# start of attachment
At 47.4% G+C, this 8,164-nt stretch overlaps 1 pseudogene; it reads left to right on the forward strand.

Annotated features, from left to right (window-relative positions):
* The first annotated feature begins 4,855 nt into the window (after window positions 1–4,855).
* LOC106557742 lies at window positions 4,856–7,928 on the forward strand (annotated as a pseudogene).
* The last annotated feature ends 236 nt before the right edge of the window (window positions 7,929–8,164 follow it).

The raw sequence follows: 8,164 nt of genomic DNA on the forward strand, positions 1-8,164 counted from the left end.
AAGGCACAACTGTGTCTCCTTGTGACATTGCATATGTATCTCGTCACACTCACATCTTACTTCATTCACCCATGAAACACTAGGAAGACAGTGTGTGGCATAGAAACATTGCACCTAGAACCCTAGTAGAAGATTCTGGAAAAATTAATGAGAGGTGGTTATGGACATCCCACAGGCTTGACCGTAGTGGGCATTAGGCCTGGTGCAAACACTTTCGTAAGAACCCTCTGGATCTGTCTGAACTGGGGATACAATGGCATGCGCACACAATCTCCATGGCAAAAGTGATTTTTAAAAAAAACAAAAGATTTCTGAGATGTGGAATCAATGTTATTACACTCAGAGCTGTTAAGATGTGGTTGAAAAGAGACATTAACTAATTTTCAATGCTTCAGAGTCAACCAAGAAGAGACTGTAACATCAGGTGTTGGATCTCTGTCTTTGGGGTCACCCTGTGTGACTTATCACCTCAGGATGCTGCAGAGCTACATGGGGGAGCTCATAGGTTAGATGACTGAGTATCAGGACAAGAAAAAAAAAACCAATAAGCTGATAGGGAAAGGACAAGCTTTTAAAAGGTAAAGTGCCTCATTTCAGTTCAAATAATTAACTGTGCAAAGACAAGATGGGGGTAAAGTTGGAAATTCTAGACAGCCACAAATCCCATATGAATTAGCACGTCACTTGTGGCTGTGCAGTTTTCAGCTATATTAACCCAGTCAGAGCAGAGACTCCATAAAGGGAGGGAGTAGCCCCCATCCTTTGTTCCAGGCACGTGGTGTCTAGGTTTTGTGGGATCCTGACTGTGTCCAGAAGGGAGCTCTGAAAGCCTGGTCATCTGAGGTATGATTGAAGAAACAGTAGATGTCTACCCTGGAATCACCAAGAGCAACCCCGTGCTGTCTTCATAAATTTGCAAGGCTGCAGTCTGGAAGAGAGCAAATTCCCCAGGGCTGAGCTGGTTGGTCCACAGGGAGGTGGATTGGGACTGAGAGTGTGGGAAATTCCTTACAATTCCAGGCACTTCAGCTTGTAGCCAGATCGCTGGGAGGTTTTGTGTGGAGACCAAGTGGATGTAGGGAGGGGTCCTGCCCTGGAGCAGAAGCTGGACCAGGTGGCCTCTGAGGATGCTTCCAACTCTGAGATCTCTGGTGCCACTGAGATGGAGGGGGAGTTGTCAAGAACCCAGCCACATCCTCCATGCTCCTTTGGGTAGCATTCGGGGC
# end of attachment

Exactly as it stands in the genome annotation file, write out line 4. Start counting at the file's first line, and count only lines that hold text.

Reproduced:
* LOC106557742 lies at window positions 4,856–7,928 on the forward strand (annotated as a pseudogene).